● Engaged with other congregations in and outside of the Bay Area that offer physical sanctuary to learn about their processes and experiences.
● Held discussions with Kehilla’s executive director and staff regarding the possible impacts of having a guest in the building.
● Met with Rabbi Gray, Kehilla School Director, regarding the possible impact on Kehilla School and plans to engage the school community in our immigrant justice activities.
● Updated and discussed findings with the Kehilla Board.
Since 2015 nearly 100 Kehilla members have been involved in supporting immigrants through accompaniment teams or providing housing. Additionally, Kehilla members have organized monthly Let Our People Go protests at the ICE detention center at the Richmond jail, with recent protests drawing more more than 200 people. Through these protests, Kehilla members have shed light on conditions inside the facility, met families of detainees, connected them with vital resources and accompanied them to court hearings. Immigrant justice work clearly resonates with our Kehilla community and is deeply linked to our Jewish values.
At the February 2018 meeting of the Kehillla Board of Trustees, Rabbi Dev Noily voiced their support for providing physical sanctuary and read our Spiritual Leaders’ Statement of Support. Additionally, Michael Saxe-Taller, Kehilla Executive Director, shared his support and feedback from the staff.
Findings of the Sanctuary Task Force’s research included the following:
● Kehilla’s current insurance coverage is adequate to protect the congregation from liability.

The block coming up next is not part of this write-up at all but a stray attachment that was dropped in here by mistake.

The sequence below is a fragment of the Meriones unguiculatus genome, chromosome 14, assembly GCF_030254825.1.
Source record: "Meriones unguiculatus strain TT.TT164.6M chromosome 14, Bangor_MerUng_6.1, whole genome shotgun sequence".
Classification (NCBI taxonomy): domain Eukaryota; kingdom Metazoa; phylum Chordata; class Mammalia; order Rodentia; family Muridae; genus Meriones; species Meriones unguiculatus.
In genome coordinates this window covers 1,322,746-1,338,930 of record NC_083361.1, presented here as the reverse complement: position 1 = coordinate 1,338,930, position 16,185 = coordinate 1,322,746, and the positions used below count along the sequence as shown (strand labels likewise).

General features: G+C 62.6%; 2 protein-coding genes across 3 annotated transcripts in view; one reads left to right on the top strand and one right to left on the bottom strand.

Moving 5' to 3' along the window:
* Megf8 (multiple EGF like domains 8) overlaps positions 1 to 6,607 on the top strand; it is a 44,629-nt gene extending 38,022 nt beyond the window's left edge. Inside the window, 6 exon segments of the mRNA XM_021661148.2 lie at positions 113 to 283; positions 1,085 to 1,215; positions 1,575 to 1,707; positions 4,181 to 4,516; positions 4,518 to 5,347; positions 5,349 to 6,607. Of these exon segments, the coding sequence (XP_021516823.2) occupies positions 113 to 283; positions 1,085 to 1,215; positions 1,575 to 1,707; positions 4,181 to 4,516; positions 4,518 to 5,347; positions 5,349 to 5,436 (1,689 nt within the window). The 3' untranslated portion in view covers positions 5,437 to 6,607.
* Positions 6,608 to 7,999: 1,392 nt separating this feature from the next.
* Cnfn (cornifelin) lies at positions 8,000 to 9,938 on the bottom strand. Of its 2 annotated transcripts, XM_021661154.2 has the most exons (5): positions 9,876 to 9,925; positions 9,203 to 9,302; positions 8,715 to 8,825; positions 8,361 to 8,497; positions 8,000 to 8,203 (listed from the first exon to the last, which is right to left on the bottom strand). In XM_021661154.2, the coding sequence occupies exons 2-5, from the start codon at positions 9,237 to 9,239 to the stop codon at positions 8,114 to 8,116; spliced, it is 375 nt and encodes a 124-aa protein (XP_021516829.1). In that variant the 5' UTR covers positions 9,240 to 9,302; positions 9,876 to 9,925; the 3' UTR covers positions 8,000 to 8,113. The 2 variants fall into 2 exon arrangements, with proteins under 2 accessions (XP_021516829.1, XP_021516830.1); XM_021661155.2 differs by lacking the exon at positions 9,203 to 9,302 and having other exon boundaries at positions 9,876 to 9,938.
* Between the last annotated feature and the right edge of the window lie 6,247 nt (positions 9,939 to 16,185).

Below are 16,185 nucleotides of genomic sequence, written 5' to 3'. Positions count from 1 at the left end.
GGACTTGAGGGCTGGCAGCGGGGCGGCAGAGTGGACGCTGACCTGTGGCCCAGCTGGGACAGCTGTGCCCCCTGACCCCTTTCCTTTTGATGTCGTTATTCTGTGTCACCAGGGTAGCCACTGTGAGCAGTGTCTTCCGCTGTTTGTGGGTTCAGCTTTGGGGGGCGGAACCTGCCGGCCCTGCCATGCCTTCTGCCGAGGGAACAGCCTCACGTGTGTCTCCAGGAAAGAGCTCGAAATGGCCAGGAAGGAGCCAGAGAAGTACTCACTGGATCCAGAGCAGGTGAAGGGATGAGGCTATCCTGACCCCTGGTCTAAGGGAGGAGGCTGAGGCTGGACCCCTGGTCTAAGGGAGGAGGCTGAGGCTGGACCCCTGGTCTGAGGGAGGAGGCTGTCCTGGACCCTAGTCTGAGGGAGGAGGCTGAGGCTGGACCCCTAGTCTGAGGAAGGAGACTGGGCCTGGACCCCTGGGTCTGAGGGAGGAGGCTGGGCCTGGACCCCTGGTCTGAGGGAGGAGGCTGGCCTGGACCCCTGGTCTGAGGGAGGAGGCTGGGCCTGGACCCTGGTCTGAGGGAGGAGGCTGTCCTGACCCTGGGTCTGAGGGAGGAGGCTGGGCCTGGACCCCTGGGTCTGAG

● Based on the few instances in which legal action has been taken against a religious institution providing sanctuary, such an action would most likely target our spiritual leaders and possibly our executive director. Both parties are prepared and willing to assume this risk.
● If any legal action were to be taken, pro bono representation would likely be available.
● Most costs of preparing the physical space could be covered via donations.
● It is possible that neighbors and/or the City of Piedmont might object to Kehilla providing sanctuary and/or temporary shelter. Based on conversations with our attorneys, advisors familiar with the City of Piedmont, and other religious institutions providing sanctuary, it is unlikely that any drastic action would be taken. At any point in this process we have a choice as to whether to fight our case or to stop what we are doing.
● Concerns for the safety of our guests, staff and community members can be addressed by carefully developing policies and protocols and by training staff, volunteers and members. We will form a Guest Advisory Committee to write and implement these procedures. This committee will review and utilize materials used by other congregations and suggestions made by our attorneys. The Guest Advisory Committee will also vet potential guests, in consultation with the lawyers assisting them with their immigration cases.
At its March 2018 meeting, the Board of Trustees passed a motion in support of providing physical sanctuary.
There is still work to be done before we can welcome someone into our home! This includes preparation of the physical space, development of policies and protocols for housing guests in the building, and a plan for coordinating volunteers to help when we have guests. Work on these items is expected to be completed in the summer or early fall of 2018.
Please join us in our process of community engagement to learn more, express your support, share any concerns and ask questions. We are proud and excited to join other congregations that have taken the step to protect those amongst us who face deportation and need a safe space while they fight to remain in the United States.
Julie Litwin, Catherine Lyons, Rabbi Dev Noily, Penny Rosenwasser, Richard Speiglman, Tova Vance
Sanctuary Task Force Members
Karen Cohn, Barbara Petterson
Board of Trustees Co-Chairs